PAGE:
What if you need to delay your second COVID vaccine shot?

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Editor’s note: As what we know about COVID-19 evolves, so could the information in this story. Find our most recent COVID-19 blog posts here, and learn the latest in COVID-19 prevention at the Centers for Disease Control and Prevention.

You’ve gotten your first of two COVID-19 vaccine shots, and your antibodies are starting to develop. But now you’re not sure if you can get the second dose as scheduled because of a health concern, scheduling issue or shortage. Now what?

First, why are second doses of the mRNA vaccines by Pfizer and Moderna necessary?

The goal of the vaccines is to develop a maximum number of antibodies in your system to protect you if you’re exposed to someone who has COVID-19. The second dose gives you the most protection from becoming seriously ill and/or hospitalized due to COVID-19. For example, with Pfizer, studies show 52% effectiveness after the first dose and 95% after the second dose. For Moderna, the company reported 80% effectiveness after the first dose and 94.1% after the second. If you don’t receive both doses, then you’re not going to be as protected from becoming seriously ill with COVID-19. There’s also the possibility that going too far between doses could allow for more COVID-19 variants to emerge, due to inadequate protection. 

What’s the duration between two-dose vaccine shots?

For Pfizer, the recommendation is three weeks between shots, and four weeks for Moderna. The first dose primes the body by telling it to produce antibodies, and the second dose increases it, or essentially completes the antibody training. The goal is to get the second dose as close as possible to the recommended interval, as that timing was studied for each of these two vaccines and led to the very high levels of effectiveness. 
 
What if you can’t stay on the recommended dosing schedule? The U.S. Centers for Disease Control and Prevention says you have up to six weeks (42 days) in between the two doses to continue to develop the best protection against SARS-CoV2, the virus that causes COVID-19. That recommendation is based on the most recent data from clinical trials and could change as more studies are available. It’s important to note that the vaccines aren’t interchangeable, so whatever brand you had for the first dose should be the same for the second dose. Maximal protection against COVID-19 is achieved two weeks after your second dose.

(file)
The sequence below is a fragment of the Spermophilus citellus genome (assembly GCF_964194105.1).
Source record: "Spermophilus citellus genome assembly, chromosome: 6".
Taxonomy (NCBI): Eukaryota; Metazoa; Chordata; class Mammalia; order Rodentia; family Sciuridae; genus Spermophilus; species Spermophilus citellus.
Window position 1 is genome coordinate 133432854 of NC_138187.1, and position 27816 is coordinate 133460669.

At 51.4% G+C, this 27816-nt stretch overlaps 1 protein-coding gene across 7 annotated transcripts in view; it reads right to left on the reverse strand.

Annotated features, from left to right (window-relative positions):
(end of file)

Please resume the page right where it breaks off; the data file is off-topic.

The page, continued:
Reasons you might need to delay the second dose:

  1. Getting COVID after the first shot. If you’re exposed to COVID-19 just before or soon after your first shot, you can still get COVID-19. Antibodies don’t start developing until at least seven days from the first shot. Obviously, you shouldn’t get the second shot if you still have COVID-19 symptoms and/or aren’t out of isolation yet — you don’t want to expose anyone to COVID-19 at the vaccination site. Since you’ve developed antibodies with the first shot and have additional natural antibodies from actually getting COVID-19, do you need that second dose? This is a tricky question because there isn’t much data on this yet. While we know the risk of reinfection is low in the months after initial infection, it may increase with more time due to waning immunity. The CDC’s interim clinical considerations: get the second shot (you can delay it up to six weeks between doses) and talk with your physician about your current medical condition before making a decision.
  2. Pregnancy. After getting the first dose, you discover you’re pregnant. Because the vaccine affects not only you but the fetus, you’re not sure what to do. Right now, there’s not a lot of data on how COVID-19 vaccines affect a pregnant person or the fetus, as pregnant women were not studied in either of the two large COVID-19 mRNA vaccine trials. However, based on current knowledge, mRNA vaccines are unlikely to pose a risk because they are not live vaccines. Also, observational data indicate pregnant people with COVID-19 have an increased risk of severe illness and adverse pregnancy outcomes such as preterm birth. Because there’s not much pregnancy-vaccine data available yet and the health of each pregnant person is different, it’s best to consult with your Ob-Gyn physician about taking the second vaccine shot. The American College of Obstetrics and Gynecology recommends that COVID-19 vaccines should not be withheld from pregnant women who meet criteria for vaccination based on the Advisory Committee on Immunization Practices’ recommended prioritization groups.
  3. Emergency surgery or you’re immobilized. If you have access to the second dose, you should get it within six weeks. 
  4. Reaction to first shot. Side effects to the first and second doses are common and typically include injection site pain, muscle aches, headache and fatigue; fever is more common after the second dose, with symptoms lasting only a couple of days. These side effects can be managed with acetaminophen or non-steroidal anti-inflammatory drugs. If you have an immediate allergic reaction or a severe one like anaphylaxis, which may require an EpiPen, you need to be evaluated by an allergist-immunologist to determine if you should get the second shot. 
 
The COVID-19 vaccines are our best shot at ending this pandemic and saving thousands of lives. While there will be the rare person who shouldn’t get the vaccine for a specific health reason like a severe allergic reaction, the recommendation is that everyone who is eligible should get the vaccine as soon as it’s available to them. Visit our COVID-19 information page for the latest information about COVID-19 and vaccines.
 
Julie E. Mangino is an infectious disease specialist at The Ohio State University Wexner Medical Center and a professor emeritus at the Ohio State College of Medicine.